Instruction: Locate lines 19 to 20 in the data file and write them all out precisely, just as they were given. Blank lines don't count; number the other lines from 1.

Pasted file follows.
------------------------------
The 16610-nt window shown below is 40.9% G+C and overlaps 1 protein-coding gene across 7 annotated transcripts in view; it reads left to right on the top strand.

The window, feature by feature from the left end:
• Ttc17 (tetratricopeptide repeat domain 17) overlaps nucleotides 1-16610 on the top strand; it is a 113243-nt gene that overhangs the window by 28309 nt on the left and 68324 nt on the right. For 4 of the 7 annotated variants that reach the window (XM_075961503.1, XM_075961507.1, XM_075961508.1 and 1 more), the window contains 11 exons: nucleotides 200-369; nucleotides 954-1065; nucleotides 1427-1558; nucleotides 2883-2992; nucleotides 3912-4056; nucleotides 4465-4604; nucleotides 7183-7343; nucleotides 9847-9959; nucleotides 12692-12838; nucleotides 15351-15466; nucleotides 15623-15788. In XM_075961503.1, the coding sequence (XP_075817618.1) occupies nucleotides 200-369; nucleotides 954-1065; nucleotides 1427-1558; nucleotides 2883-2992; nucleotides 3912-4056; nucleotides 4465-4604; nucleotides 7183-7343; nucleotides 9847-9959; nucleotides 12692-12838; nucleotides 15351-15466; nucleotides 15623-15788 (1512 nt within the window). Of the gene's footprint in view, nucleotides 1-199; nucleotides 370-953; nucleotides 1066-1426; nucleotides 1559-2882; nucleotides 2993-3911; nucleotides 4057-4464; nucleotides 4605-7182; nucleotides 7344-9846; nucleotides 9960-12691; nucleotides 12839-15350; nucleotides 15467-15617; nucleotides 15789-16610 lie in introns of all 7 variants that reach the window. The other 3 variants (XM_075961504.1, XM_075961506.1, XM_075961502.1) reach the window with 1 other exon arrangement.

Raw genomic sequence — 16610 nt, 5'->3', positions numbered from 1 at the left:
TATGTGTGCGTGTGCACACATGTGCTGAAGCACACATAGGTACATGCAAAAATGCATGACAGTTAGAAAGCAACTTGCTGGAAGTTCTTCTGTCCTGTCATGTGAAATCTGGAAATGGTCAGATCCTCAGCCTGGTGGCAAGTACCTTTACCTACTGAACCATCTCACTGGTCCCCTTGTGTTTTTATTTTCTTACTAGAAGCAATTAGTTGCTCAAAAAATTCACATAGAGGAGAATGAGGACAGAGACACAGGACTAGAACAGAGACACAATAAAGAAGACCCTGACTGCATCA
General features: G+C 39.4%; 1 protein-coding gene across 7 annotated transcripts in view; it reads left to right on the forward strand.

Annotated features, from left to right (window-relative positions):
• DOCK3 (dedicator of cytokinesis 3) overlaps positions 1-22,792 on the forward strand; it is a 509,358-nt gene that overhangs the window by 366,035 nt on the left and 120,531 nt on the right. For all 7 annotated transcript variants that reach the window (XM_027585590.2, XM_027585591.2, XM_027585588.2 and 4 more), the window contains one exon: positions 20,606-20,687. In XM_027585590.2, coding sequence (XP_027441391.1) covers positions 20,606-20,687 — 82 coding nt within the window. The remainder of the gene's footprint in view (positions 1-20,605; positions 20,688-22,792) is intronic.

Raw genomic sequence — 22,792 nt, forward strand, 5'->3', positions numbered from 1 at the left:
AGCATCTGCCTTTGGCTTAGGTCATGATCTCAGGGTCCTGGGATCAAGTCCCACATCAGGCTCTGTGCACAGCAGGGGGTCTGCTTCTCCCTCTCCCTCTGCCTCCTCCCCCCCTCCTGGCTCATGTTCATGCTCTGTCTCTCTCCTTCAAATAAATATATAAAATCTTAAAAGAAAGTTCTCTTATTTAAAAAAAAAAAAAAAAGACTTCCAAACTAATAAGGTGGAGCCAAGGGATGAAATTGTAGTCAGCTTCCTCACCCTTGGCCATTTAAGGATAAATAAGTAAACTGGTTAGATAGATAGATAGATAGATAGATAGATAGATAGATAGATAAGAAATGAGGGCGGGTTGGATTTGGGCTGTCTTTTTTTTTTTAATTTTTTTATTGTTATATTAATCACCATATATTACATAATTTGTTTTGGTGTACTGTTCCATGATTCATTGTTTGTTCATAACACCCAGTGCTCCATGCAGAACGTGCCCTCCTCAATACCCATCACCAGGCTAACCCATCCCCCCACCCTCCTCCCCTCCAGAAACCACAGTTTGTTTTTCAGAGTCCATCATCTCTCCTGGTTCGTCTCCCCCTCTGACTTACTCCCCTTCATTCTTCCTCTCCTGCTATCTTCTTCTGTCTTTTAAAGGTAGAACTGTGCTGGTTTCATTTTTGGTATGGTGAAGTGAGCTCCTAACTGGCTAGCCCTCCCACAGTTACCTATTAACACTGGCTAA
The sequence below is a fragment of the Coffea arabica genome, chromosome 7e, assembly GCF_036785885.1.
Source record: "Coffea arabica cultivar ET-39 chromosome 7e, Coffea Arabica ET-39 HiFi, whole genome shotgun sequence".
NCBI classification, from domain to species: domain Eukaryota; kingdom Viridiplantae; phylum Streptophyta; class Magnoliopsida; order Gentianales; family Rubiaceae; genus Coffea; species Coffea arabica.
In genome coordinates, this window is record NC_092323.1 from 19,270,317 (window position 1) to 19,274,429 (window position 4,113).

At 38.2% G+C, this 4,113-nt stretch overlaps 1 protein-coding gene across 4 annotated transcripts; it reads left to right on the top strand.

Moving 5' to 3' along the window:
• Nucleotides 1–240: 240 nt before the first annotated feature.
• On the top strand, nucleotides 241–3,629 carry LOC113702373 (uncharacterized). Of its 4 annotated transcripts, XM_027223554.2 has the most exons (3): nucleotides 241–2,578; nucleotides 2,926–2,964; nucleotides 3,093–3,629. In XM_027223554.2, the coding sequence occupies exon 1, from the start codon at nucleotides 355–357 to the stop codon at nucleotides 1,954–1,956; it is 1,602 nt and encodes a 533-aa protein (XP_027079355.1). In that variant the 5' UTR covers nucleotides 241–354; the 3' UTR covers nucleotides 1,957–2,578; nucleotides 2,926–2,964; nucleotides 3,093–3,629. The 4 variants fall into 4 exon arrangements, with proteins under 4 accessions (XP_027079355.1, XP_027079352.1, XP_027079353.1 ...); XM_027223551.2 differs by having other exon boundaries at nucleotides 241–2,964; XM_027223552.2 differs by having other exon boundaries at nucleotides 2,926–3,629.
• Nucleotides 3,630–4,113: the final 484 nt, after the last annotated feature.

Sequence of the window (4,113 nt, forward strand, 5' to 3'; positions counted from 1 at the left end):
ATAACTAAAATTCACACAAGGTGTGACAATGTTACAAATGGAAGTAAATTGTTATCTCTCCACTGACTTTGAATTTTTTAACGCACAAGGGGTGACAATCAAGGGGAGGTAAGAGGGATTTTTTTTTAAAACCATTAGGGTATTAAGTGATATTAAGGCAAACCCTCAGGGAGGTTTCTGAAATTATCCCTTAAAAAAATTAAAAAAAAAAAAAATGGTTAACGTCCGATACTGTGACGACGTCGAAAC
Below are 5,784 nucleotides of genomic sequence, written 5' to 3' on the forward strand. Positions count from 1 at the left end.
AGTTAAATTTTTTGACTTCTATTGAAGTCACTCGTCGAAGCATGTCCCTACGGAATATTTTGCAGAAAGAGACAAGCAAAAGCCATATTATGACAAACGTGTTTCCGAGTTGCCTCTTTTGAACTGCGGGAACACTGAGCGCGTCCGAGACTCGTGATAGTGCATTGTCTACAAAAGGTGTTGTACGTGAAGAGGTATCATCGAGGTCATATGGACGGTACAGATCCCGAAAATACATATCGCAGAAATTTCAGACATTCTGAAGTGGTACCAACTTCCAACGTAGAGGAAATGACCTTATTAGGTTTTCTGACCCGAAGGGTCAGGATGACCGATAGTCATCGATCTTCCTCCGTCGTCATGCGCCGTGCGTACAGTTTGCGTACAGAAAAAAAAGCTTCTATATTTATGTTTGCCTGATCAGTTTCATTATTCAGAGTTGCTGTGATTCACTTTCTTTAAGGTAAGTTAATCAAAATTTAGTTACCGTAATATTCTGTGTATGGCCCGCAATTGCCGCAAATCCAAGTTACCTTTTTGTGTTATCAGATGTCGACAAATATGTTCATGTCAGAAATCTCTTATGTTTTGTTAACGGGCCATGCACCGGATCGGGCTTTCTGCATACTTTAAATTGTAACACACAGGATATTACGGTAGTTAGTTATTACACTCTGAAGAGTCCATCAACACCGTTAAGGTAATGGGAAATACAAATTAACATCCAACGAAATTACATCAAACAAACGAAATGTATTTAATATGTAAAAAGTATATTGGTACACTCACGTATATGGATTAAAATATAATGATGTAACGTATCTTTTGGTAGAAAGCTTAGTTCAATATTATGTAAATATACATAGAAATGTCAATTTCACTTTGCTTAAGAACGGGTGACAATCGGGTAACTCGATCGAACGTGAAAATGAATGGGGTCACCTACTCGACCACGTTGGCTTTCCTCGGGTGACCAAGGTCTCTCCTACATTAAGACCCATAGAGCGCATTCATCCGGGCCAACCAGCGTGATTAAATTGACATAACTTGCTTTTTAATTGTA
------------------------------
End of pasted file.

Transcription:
• Nucleotides 3,630–4,113: the final 484 nt, after the last annotated feature.

Sequence of the window (4,113 nt, forward strand, 5' to 3'; positions counted from 1 at the left end):